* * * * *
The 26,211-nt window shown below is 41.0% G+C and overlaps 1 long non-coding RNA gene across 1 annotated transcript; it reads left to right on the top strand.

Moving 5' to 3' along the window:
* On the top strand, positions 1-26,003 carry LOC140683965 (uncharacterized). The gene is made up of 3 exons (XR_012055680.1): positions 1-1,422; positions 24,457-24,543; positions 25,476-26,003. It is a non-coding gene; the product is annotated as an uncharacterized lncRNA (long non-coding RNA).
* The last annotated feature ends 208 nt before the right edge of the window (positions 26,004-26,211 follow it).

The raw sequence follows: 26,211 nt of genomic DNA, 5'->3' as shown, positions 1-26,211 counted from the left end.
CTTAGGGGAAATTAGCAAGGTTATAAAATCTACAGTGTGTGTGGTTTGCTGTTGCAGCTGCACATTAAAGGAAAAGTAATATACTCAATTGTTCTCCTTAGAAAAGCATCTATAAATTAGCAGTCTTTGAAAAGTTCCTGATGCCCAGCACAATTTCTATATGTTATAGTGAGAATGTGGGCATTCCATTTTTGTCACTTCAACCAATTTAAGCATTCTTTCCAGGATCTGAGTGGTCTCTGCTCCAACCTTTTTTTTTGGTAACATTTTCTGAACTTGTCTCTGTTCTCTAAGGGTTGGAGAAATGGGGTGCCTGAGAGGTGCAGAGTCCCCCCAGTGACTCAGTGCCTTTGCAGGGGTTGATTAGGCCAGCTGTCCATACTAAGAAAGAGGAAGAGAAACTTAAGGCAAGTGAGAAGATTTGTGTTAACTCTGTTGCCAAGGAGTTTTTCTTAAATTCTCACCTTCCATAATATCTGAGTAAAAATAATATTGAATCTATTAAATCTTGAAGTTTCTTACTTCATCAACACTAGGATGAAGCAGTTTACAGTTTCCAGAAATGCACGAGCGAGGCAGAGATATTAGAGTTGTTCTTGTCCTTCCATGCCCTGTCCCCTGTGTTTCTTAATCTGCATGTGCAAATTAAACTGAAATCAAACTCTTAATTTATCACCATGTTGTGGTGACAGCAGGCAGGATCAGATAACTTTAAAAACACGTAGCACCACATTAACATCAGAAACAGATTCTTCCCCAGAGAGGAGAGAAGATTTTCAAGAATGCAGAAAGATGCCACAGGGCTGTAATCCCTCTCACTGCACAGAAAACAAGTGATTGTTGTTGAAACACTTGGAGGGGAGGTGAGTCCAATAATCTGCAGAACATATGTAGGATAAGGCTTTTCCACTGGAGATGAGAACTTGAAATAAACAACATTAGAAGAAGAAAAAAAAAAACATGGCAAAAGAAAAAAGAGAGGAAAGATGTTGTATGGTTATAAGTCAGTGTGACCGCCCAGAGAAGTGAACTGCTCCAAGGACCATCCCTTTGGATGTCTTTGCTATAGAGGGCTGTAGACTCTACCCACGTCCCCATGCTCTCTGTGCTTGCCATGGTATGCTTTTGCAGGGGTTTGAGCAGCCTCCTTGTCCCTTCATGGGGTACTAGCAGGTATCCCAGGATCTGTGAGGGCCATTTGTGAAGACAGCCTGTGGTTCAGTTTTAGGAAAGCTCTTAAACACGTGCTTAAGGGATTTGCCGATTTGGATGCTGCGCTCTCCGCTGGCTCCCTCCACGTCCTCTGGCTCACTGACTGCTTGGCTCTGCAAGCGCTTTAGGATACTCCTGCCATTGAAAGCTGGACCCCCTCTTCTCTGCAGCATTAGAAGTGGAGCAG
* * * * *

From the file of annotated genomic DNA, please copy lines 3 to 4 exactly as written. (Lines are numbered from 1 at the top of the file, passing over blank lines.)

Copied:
* On the top strand, positions 1-26,003 carry LOC140683965 (uncharacterized). The gene is made up of 3 exons (XR_012055680.1): positions 1-1,422; positions 24,457-24,543; positions 25,476-26,003. It is a non-coding gene; the product is annotated as an uncharacterized lncRNA (long non-coding RNA).
* The last annotated feature ends 208 nt before the right edge of the window (positions 26,004-26,211 follow it).